I missed the first week of this exciting series at The Practicing Catholic because I was on the road, but it’s never too late to jump on board and get started. I have to say, typical Lent for me…I can’t get my act together until Holy Week, and then it’s Easter and…well…enough about that.
Lisa Schmidt explains the concept at her blog, where she’s hosting 40 days of soup recipes, and stories to go along with them. What a great idea, right?
I mean, who doesn’t love soup? And who doesn’t love a story.
I don’t want to steal her thunder, so click on the logo and read her explanation, catch up on the few posts you might have missed, and check back here in a few weeks, cuz guess who’s got an entry coming up?
That’s right, lil ole me.
This week’s photo challenge is abandoned.
That’s a powerful word, something that evokes a sense of despair for me, and so I am loathe to apply it to any persons. Yet here I am, posting this picture that I took on a whim while waiting for a friend to come out of a store.
I’ll never make it as a photo-journalist because I can’t bring myself to take this kind of picture. Yes, I know, I did in fact take this picture, and then post it, but I’m going to confess, it is not without a great deal of discomfort.
Let me explain. I’m not discomfited by the poor, nor the homeless. On the contrary, more and more I find myself drawn to them with more compassion than I’ve had in my whole life up to now. Is it Christ working in me? No doubt, although I do not know to what end.
To the person reading the title of this post and looking only at the photo, the message might be that the person captured in the photo is abandoned. I don’t know this. I do know that the photo is an intrusion…I’ve broken his peace for the sake of an internet game, and I almost didn’t use it after all. But then I got to thinking. This man, while seemingly abandoned by society … Has not been abandoned by God.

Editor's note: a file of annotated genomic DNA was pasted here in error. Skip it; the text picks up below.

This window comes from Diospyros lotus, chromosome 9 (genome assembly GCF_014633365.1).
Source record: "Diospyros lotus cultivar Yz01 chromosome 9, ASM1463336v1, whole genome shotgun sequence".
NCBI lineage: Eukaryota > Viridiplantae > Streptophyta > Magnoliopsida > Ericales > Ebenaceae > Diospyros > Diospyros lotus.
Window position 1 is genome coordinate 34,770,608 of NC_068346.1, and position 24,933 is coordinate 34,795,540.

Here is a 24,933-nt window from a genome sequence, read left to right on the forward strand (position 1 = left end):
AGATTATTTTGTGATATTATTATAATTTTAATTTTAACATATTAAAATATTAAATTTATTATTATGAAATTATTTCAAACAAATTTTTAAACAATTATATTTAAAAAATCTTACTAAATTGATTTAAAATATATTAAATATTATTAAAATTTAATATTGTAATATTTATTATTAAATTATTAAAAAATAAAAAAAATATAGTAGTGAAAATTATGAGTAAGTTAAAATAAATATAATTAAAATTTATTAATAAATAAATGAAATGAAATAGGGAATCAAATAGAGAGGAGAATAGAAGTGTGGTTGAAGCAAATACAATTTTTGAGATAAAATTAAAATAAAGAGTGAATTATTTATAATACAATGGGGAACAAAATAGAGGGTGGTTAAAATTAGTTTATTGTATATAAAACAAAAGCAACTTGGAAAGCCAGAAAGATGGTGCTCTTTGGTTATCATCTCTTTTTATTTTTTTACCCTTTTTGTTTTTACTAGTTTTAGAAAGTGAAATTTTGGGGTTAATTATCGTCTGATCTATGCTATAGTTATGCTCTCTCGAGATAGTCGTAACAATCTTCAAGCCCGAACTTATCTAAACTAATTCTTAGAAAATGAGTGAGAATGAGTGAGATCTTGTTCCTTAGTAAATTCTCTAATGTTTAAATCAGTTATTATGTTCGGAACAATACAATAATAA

Perhaps that’s what my purpose is here, to draw attention to his humanity in spite of my preconceived notions. Because, in failing to see his human dignity, I would be the one abandoning my own humanity.
But don’t follow up with this.
I’m hanging out at CatholicMom with a post about my parish’s annual medical mission to Haiti. They are there right now so first, send up a prayer for the success of the mission, and then follow this link to read my post.
No. Not really. I just totally made that up.
But do it anyway.
I had a little fun on Facebook yesterday which turned into a weird and awkward (for me, anyway) incident of fishing for compliments, which wasn’t my intent, but oh well, who can control what happens on those status updates. You know what I’m talking about — the deep and prosaic stuff gets crickets — the reckless inane crap get a bazillion likes and comments. And food. And babies. And puppies.
Yesterday, in two totally unrelated incidents, I was told I was awesome by two totally different people. By totally, I mean, the only thing they have in common is their humanity. Which is a lot, let me tell you, but that’s not the point. Or maybe it is.
It got me thinking about Pope Francis and his message to stop gossiping. Have you been following that? I’m loving it — he’s asking us to love our neighbor, and tearing them down isn’t very loving, now, is it?
Guilty as charged. Boy, I’m feeling his kindly eyes on me telling me to watch my tongue.
So back to awesome yesterday. I think the reason I was so tickled by it is because I know the persons well enough to be secure in their sincerity. It meant something to me.
What would happen if instead of tearing people down (and ourselves, by the way) with a sharp tongue and ugly gossip, we spread around a compliment or two? Make sure it’s authentic. Make sure the person on the receiving end knows you mean it.
You I might create a better habit.
The view from my office this morning shows a bowl of pears, a candle, and a flower (the traditional elements), along with my almost finished latte and journal, and then … Random crap on my table… Some seeds, a bag of apples, lightbulbs, a bottle of drain cleaner. And caulk.
Because who couldn’t use a little caulk.
I feel like Rembrandt.
No. Not really. I don’t even feel like Andy Warhol.